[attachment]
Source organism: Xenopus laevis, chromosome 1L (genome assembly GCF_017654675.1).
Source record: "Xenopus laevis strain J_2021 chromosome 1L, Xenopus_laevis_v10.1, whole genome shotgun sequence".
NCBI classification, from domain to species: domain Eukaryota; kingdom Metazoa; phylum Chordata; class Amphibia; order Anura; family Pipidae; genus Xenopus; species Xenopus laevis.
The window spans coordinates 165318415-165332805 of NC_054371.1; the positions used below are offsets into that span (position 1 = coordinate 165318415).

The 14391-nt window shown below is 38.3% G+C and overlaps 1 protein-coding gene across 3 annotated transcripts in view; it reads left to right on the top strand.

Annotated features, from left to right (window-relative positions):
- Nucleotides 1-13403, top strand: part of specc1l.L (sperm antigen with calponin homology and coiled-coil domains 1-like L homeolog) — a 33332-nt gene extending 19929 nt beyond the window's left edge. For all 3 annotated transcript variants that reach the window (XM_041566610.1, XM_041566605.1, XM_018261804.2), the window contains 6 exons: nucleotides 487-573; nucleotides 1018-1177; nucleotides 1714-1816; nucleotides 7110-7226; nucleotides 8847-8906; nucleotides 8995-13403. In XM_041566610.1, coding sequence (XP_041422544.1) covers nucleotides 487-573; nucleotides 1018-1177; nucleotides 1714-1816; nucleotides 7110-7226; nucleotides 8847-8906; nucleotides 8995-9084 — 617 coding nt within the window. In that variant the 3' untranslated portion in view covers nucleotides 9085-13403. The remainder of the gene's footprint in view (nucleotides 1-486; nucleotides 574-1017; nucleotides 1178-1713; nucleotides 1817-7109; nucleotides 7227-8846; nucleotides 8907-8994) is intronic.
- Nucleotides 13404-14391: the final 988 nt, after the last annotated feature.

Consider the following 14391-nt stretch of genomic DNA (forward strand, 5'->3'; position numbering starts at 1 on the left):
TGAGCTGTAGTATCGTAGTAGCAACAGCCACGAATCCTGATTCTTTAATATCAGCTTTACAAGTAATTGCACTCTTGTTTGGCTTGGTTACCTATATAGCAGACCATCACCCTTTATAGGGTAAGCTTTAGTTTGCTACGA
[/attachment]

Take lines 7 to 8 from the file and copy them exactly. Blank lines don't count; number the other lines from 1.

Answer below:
- Nucleotides 1-13403, top strand: part of specc1l.L (sperm antigen with calponin homology and coiled-coil domains 1-like L homeolog) — a 33332-nt gene extending 19929 nt beyond the window's left edge. For all 3 annotated transcript variants that reach the window (XM_041566610.1, XM_041566605.1, XM_018261804.2), the window contains 6 exons: nucleotides 487-573; nucleotides 1018-1177; nucleotides 1714-1816; nucleotides 7110-7226; nucleotides 8847-8906; nucleotides 8995-13403. In XM_041566610.1, coding sequence (XP_041422544.1) covers nucleotides 487-573; nucleotides 1018-1177; nucleotides 1714-1816; nucleotides 7110-7226; nucleotides 8847-8906; nucleotides 8995-9084 — 617 coding nt within the window. In that variant the 3' untranslated portion in view covers nucleotides 9085-13403. The remainder of the gene's footprint in view (nucleotides 1-486; nucleotides 574-1017; nucleotides 1178-1713; nucleotides 1817-7109; nucleotides 7227-8846; nucleotides 8907-8994) is intronic.
- Nucleotides 13404-14391: the final 988 nt, after the last annotated feature.